Chromatic, clip-on, pedal, polyphonic, pipe and fork ... if you want to tune up your guitar, you have plenty of helpful options to choose from. A little over 4 years ago something a little different muscled its way into the highly strung world of the pitch perfect. The Roadie was essentially a motorized peg turner made smart with the help of a paired smartphone or tablet. And it rocked. We loved it. Until we got to meet the second generation robotic tuning machine – smarter, faster and able to work without a smartphone. This really is tuning made easy.
Unlike the original Roadie that we reviewed back in early 2015, the Roadie 2 doesn't need to be paired over Bluetooth to a smartphone or tablet running a companion app. Out of the box, it can be used on its own. The companion app is now an optional extra, adding more alternative tunings to those already cooked in and allowing users to get under the hood for more control. Unfortunately, at the time of writing, the Android app wasn't available. We'll add an update as soon as we get the chance to try out the app.
Band Industries has liberated the second generation robot tuner from smart device microphone dependence by making use of vibration sensing technology in the Roadie 2 itself. And it works really well. We tried a few retunes in noisy environments and the background caterwaul didn't affect its tuning abilities at all.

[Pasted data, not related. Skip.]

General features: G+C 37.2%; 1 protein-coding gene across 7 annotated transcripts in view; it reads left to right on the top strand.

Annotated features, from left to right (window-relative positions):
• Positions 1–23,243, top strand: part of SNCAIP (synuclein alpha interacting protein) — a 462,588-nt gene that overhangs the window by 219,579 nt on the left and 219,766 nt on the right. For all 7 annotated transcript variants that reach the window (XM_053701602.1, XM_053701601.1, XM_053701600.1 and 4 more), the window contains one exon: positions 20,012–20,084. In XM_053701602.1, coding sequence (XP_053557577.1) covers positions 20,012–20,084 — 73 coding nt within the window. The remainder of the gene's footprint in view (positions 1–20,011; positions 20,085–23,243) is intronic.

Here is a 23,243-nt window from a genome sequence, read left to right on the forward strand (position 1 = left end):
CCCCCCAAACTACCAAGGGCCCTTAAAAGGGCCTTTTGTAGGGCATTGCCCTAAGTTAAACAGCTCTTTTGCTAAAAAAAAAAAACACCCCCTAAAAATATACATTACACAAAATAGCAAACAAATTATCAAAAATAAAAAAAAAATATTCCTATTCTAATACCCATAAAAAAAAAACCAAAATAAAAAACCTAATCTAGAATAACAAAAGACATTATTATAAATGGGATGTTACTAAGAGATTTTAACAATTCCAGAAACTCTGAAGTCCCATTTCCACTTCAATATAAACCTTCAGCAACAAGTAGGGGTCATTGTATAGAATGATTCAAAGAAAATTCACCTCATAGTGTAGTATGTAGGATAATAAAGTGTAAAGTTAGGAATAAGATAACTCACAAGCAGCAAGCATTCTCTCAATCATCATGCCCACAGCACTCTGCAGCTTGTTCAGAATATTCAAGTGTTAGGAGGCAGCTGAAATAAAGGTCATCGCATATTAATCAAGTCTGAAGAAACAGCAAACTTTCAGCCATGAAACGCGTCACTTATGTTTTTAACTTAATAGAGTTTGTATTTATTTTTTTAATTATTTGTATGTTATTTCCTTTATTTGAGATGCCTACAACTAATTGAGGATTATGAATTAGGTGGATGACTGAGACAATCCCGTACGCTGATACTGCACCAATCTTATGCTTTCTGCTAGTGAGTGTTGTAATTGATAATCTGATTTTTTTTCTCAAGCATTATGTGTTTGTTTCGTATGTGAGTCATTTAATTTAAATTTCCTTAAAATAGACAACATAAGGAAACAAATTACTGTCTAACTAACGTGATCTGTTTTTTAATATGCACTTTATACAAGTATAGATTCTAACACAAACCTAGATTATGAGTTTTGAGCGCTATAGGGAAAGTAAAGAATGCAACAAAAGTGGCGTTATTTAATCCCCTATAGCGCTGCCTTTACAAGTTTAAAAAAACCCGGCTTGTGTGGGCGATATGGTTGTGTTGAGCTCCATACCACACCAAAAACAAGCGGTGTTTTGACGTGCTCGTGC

Like version one, the Roadie 2 is powered on using a button sat opposite the peg gripper. But this time it's not flush with the casing and is part of a bi-directional scroll wheel. The wheel is used for scrolling through menu items to select instruments, tunings and functions displayed on a three-line OLED screen to the top (four lines if you include the battery status symbol above the main text options). The power button is also used for option confirmation and as a visual aid during tuning (the backlight changes from light blue to bright green when at pitch).
Tuning made easy, really easy
And so to our first tune up. We added a six string electric guitar from a selection of instrument profiles that included ukulele, mandolin and banjo. Instruments can be given a name too, to differentiate between models, for example, or specific setups. Then we chose our newly setup guitar from the list and the Roadie 2 entered tuning mode, starting with the bottom E string in standard tuning.